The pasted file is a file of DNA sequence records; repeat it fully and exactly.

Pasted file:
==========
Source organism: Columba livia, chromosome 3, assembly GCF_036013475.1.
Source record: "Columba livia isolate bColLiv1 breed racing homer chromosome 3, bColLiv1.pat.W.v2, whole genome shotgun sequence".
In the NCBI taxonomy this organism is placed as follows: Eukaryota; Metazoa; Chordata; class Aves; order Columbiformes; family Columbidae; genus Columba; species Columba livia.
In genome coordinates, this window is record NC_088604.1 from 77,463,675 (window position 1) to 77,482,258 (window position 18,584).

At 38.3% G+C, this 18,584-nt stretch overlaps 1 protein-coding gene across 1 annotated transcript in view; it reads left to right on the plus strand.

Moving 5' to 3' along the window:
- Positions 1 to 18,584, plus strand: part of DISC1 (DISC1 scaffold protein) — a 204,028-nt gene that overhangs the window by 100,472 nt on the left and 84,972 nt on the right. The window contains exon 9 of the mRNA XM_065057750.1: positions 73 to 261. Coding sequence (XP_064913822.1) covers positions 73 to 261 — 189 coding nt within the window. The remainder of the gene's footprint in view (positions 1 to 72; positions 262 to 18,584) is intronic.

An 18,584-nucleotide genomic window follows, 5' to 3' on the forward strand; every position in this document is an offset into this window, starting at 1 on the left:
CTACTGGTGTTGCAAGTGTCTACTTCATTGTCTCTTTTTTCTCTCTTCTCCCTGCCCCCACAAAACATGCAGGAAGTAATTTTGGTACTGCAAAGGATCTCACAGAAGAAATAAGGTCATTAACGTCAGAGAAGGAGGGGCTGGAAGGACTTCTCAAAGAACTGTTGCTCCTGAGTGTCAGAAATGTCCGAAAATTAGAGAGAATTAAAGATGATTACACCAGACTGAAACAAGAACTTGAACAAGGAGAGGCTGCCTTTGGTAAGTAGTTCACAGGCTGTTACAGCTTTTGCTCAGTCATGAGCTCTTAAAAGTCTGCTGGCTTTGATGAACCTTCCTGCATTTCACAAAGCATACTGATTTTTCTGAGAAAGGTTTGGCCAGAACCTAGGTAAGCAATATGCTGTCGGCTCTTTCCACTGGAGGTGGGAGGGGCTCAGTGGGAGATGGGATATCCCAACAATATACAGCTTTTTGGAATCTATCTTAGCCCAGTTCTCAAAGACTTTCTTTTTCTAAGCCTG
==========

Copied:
Source organism: Columba livia, chromosome 3, assembly GCF_036013475.1.
Source record: "Columba livia isolate bColLiv1 breed racing homer chromosome 3, bColLiv1.pat.W.v2, whole genome shotgun sequence".
In the NCBI taxonomy this organism is placed as follows: Eukaryota; Metazoa; Chordata; class Aves; order Columbiformes; family Columbidae; genus Columba; species Columba livia.
In genome coordinates, this window is record NC_088604.1 from 77,463,675 (window position 1) to 77,482,258 (window position 18,584).

At 38.3% G+C, this 18,584-nt stretch overlaps 1 protein-coding gene across 1 annotated transcript in view; it reads left to right on the plus strand.

Moving 5' to 3' along the window:
- Positions 1 to 18,584, plus strand: part of DISC1 (DISC1 scaffold protein) — a 204,028-nt gene that overhangs the window by 100,472 nt on the left and 84,972 nt on the right. The window contains exon 9 of the mRNA XM_065057750.1: positions 73 to 261. Coding sequence (XP_064913822.1) covers positions 73 to 261 — 189 coding nt within the window. The remainder of the gene's footprint in view (positions 1 to 72; positions 262 to 18,584) is intronic.

An 18,584-nucleotide genomic window follows, 5' to 3' on the forward strand; every position in this document is an offset into this window, starting at 1 on the left:
CTACTGGTGTTGCAAGTGTCTACTTCATTGTCTCTTTTTTCTCTCTTCTCCCTGCCCCCACAAAACATGCAGGAAGTAATTTTGGTACTGCAAAGGATCTCACAGAAGAAATAAGGTCATTAACGTCAGAGAAGGAGGGGCTGGAAGGACTTCTCAAAGAACTGTTGCTCCTGAGTGTCAGAAATGTCCGAAAATTAGAGAGAATTAAAGATGATTACACCAGACTGAAACAAGAACTTGAACAAGGAGAGGCTGCCTTTGGTAAGTAGTTCACAGGCTGTTACAGCTTTTGCTCAGTCATGAGCTCTTAAAAGTCTGCTGGCTTTGATGAACCTTCCTGCATTTCACAAAGCATACTGATTTTTCTGAGAAAGGTTTGGCCAGAACCTAGGTAAGCAATATGCTGTCGGCTCTTTCCACTGGAGGTGGGAGGGGCTCAGTGGGAGATGGGATATCCCAACAATATACAGCTTTTTGGAATCTATCTTAGCCCAGTTCTCAAAGACTTTCTTTTTCTAAGCCTG